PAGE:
Capital Transit intervened in the proceedings before the Interstate Commerce Commission which led up to the order granting the certificate of convenience and necessity to Oriole. Capital Transit took an active part in the proceedings, seeking chiefly to establish that its own service in Montgomery County over the routes in question was adequate, and that the grant of the proposed certificate to Oriole would not be in the public interest. In the present action its principal contentions are (1) that there was no substantial evidence to support the Commission's conclusion that the proposed service by Oriole is or will be required by present or future public convenience and necessity; (2) that the Commission had no substantial evidence before it to support its conclusion that Oriole is fit, willing and able properly to perform the service proposed and to conform to the provisions of the Motor Carriers Act and the requirements of the rules and regulations of the Commission; (3) that the Interstate Commerce Commission did not make the necessary findings of fact to support its determination, under section 8(b) of the Administrative Procedure Act, 5 U.S.C.A. § 1007 (b).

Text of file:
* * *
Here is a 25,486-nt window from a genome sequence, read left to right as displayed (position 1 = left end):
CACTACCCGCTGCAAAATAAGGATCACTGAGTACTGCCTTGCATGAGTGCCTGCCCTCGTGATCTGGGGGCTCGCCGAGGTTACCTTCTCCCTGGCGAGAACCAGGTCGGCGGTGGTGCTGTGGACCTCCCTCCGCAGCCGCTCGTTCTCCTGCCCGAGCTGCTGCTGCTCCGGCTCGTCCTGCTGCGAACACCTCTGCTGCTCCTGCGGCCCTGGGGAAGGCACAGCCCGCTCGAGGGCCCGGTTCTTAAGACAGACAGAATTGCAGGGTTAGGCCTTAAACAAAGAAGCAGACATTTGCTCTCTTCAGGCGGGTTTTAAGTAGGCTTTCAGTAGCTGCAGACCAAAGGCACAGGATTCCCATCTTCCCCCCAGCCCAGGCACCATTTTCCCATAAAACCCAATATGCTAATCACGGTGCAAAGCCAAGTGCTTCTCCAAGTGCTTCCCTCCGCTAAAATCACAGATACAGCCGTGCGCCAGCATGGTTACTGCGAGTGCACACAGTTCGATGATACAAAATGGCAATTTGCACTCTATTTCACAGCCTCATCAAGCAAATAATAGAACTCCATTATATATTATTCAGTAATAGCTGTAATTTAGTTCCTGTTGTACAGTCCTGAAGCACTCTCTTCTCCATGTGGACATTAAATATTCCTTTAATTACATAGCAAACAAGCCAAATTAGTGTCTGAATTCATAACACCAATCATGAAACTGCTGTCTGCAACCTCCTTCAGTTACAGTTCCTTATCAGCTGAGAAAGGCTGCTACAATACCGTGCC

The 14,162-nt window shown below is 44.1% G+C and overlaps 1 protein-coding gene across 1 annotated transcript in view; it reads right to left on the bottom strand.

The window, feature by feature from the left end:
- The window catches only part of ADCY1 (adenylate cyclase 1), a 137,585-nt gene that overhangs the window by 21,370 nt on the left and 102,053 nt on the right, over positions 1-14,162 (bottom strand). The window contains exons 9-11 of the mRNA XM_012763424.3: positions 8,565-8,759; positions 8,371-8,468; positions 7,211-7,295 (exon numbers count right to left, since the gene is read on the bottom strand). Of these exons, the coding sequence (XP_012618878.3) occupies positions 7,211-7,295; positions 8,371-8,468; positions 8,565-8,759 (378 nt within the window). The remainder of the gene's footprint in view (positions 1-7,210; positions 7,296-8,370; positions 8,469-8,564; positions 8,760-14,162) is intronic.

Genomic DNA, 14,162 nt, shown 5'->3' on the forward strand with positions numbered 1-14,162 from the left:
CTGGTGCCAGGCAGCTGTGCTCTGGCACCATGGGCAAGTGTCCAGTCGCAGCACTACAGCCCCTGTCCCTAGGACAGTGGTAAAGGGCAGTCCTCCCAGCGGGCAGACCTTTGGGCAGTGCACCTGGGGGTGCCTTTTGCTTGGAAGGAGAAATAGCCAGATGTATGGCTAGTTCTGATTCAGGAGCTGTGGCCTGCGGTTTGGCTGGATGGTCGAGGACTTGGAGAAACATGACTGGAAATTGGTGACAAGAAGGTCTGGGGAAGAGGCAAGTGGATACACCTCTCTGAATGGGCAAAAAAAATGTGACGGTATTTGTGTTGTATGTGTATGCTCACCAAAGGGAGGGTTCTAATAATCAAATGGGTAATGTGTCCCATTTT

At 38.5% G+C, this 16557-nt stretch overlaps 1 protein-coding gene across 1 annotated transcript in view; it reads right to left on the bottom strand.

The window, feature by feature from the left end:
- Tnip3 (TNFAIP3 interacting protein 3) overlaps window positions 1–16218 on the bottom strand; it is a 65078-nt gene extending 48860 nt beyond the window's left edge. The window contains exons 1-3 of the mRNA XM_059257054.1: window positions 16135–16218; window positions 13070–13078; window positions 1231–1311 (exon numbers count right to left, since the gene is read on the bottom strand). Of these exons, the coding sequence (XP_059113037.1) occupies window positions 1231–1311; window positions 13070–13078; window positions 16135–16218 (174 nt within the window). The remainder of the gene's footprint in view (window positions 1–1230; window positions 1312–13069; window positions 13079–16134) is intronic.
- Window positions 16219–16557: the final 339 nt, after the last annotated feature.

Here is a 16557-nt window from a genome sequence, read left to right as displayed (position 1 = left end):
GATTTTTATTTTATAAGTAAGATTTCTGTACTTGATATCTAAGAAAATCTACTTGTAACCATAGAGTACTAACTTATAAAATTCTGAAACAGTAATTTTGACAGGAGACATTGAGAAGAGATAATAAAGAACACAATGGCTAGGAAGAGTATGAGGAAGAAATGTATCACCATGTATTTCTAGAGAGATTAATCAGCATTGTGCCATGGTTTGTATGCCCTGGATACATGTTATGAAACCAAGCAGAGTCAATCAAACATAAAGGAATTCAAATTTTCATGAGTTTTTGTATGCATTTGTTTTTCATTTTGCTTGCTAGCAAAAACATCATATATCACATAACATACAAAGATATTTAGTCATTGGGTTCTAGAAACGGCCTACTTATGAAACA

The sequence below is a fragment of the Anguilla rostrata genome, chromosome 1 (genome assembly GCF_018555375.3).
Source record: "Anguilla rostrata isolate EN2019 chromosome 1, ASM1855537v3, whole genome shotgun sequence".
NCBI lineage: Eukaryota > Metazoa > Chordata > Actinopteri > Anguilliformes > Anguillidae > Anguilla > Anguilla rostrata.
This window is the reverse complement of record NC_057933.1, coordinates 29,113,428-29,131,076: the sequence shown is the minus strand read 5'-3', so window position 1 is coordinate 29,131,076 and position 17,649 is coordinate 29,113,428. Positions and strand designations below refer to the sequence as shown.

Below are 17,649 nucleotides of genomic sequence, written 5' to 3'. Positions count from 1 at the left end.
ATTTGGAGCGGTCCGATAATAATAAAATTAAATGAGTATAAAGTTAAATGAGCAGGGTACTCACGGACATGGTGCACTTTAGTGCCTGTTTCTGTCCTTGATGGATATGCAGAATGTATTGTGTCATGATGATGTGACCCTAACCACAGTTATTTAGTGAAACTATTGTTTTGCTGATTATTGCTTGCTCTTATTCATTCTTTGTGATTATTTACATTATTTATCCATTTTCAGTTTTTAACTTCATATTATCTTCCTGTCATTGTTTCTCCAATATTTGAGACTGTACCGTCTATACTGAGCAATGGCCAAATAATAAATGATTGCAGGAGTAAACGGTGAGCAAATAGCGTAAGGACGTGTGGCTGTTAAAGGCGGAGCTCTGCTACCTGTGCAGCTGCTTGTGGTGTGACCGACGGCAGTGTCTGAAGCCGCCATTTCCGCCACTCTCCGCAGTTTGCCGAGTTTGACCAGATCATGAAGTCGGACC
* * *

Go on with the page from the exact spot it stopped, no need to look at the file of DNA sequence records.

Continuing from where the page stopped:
Before considering these questions, it may be appropriate to outline the proceedings before the Commission: Pursuant to the provisions of section 205 of the Motor Carriers Act, 49 U.S.C.A. § 305, the Commission appointed a Joint Board (No. 120), consisting of a representative of Maryland and a representative of the District of Columbia, to consider Oriole's application. On August 26, 1949, the Joint Board held a hearing. Oriole introduced testimony to the effect that it was now operating its buses with a large number of vacant seats. It further introduced evidence showing that the population of Silver Spring and Montgomery County had substantially increased in recent years, and put on a number of witnesses whose testimony tended to show that there was a demand for increased transportation service among residents of Montgomery County along the routes of Oriole and Capital Transit which are here in question. Among these witnesses was the President of the Board of Trade of Silver Spring, who testified that the merchants of the community desired additional transportation service from outlying areas into the Silver Spring shopping center. He stated that the lifting of the restrictions on Oriole would be of benefit to Silver Spring and its residents. (Tr. 93, 106) A witness appearing for the Allied Civic Group, composed of some 20 citizens' associations in the Silver Spring area, testified on a similar basis. Some nine other witnesses also supported the application.